To be designated as an area in need of redevelopment, the property was surveyed by town planner Paul Grygiel and his firm, Phillips Preiss Grygiel, LLC, Planning & Real Estate Consultants, which is contracted by the town. The report determined that the property qualified as a non-condemned area in need of development, and was presented to the Planning Board. Grygiel did not use the word “blight” anywhere in the report, nor did Planning Board members use the word in conjunction with the properties.

Malanga said that the town’s decision to designate the area as a non-condemned area in need of redevelopment as opposed to a condemned area in need of redevelopment did not impact his decision to file the lawsuit against the town. He also believes that the lack of the word “blight” in the report was intentional.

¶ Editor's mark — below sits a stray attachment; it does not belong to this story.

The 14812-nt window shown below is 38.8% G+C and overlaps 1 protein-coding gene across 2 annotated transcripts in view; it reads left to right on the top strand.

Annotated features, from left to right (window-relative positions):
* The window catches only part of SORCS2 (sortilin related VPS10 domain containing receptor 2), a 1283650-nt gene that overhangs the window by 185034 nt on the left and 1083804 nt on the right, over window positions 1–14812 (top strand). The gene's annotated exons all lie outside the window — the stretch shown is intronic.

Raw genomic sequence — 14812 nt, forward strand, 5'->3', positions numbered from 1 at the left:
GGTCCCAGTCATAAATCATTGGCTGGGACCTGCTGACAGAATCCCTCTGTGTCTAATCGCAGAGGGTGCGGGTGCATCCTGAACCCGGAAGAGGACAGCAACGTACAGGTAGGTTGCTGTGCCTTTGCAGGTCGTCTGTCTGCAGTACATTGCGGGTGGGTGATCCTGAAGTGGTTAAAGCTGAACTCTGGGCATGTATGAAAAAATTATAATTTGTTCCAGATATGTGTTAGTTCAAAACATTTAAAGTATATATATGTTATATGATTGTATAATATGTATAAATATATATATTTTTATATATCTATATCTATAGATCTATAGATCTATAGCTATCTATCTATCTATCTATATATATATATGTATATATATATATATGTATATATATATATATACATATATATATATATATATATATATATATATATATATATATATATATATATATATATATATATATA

“It’s irrelevant to the situation,” he said. “I don’t see how it could qualify as an area in need of redevelopment. If it had been honestly evaluated, they would have to say it’s not blighted. It would cause the Planning Board to say it’s not blighted, it’s not a crime area. So they don’t want to use that word.”

West Orange is currently looking to move its Department of Public Works headquarters, and one possible site is the Essex Green property. Malanga is not opposed to the move, but does not want it to be part of the possible redevelopment deal.

“I’m not opposed to the DPW moving there but, if a new building has to be built, do it by public bidding,” Malanga said.